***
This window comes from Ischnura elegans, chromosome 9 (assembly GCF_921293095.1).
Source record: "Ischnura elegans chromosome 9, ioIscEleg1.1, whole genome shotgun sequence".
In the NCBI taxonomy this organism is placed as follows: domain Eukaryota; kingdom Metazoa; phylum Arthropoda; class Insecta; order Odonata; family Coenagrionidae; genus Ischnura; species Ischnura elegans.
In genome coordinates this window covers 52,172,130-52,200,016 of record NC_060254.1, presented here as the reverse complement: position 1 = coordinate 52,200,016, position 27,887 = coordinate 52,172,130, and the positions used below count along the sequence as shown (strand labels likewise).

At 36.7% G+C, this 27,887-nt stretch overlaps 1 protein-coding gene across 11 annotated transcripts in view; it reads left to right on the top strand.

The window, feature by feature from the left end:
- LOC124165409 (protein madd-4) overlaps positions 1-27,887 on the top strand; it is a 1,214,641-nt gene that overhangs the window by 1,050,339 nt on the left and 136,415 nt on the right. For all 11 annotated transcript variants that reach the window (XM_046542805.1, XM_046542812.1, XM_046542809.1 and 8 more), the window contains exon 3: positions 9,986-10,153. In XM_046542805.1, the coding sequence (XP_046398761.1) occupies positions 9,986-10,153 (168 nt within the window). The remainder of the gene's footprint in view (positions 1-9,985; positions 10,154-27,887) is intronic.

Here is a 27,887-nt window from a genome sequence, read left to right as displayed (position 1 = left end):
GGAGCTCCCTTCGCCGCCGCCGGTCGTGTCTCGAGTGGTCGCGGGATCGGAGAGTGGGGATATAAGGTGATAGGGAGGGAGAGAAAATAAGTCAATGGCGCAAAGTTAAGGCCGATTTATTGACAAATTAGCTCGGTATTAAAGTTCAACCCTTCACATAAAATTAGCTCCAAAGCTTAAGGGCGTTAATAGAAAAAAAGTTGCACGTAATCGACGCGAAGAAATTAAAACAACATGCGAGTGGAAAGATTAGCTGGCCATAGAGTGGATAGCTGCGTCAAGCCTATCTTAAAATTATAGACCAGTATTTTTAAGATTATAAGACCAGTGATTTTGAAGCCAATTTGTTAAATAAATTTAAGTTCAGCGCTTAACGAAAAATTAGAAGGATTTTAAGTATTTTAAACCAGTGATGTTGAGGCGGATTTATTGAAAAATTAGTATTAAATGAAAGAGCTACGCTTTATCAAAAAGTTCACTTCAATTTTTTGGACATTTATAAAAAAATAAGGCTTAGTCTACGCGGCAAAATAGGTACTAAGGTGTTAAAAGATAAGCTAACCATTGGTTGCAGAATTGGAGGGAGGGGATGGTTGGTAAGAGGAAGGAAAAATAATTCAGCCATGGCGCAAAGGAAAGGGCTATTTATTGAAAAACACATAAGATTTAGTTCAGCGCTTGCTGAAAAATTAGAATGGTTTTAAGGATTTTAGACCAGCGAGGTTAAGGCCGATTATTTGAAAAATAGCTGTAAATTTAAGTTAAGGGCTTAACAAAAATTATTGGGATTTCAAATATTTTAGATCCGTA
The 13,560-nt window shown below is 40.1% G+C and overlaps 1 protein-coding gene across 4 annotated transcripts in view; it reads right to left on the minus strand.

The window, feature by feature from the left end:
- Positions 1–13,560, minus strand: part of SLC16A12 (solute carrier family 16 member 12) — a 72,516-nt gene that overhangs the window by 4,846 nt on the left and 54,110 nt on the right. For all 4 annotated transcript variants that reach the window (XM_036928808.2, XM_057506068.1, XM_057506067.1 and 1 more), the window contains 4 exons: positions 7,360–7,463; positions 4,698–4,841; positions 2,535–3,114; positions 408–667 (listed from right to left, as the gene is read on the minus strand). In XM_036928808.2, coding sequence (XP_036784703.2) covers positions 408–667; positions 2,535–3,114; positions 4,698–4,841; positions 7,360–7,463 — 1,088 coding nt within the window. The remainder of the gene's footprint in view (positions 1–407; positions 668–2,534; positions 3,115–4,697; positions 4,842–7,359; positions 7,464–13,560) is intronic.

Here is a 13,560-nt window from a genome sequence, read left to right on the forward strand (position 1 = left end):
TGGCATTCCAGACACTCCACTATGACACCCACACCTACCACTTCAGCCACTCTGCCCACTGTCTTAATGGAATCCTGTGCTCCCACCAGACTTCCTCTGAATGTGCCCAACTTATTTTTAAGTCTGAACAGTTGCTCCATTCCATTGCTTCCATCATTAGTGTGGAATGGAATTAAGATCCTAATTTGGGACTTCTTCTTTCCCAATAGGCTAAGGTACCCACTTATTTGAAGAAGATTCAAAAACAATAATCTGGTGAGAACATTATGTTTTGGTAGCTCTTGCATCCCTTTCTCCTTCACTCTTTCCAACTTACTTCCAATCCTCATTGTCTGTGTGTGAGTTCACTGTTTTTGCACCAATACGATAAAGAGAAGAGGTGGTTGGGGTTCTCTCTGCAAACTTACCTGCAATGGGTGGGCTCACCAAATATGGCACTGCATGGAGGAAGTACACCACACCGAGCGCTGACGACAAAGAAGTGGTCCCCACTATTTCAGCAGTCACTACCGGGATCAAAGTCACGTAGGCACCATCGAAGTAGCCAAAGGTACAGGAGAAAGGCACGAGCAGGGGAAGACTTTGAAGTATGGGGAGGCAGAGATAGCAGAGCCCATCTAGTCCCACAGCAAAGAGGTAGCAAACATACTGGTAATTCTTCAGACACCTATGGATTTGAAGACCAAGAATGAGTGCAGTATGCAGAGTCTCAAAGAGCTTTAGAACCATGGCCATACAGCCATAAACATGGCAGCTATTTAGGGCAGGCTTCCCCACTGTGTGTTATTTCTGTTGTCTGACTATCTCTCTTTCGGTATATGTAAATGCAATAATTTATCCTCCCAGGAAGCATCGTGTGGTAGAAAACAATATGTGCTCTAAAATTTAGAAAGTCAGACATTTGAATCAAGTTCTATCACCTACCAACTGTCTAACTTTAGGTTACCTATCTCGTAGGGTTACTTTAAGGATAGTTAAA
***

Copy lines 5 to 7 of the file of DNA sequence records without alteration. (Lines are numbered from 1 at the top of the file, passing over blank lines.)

At 36.7% G+C, this 27,887-nt stretch overlaps 1 protein-coding gene across 11 annotated transcripts in view; it reads left to right on the top strand.

The window, feature by feature from the left end:
- LOC124165409 (protein madd-4) overlaps positions 1-27,887 on the top strand; it is a 1,214,641-nt gene that overhangs the window by 1,050,339 nt on the left and 136,415 nt on the right. For all 11 annotated transcript variants that reach the window (XM_046542805.1, XM_046542812.1, XM_046542809.1 and 8 more), the window contains exon 3: positions 9,986-10,153. In XM_046542805.1, the coding sequence (XP_046398761.1) occupies positions 9,986-10,153 (168 nt within the window). The remainder of the gene's footprint in view (positions 1-9,985; positions 10,154-27,887) is intronic.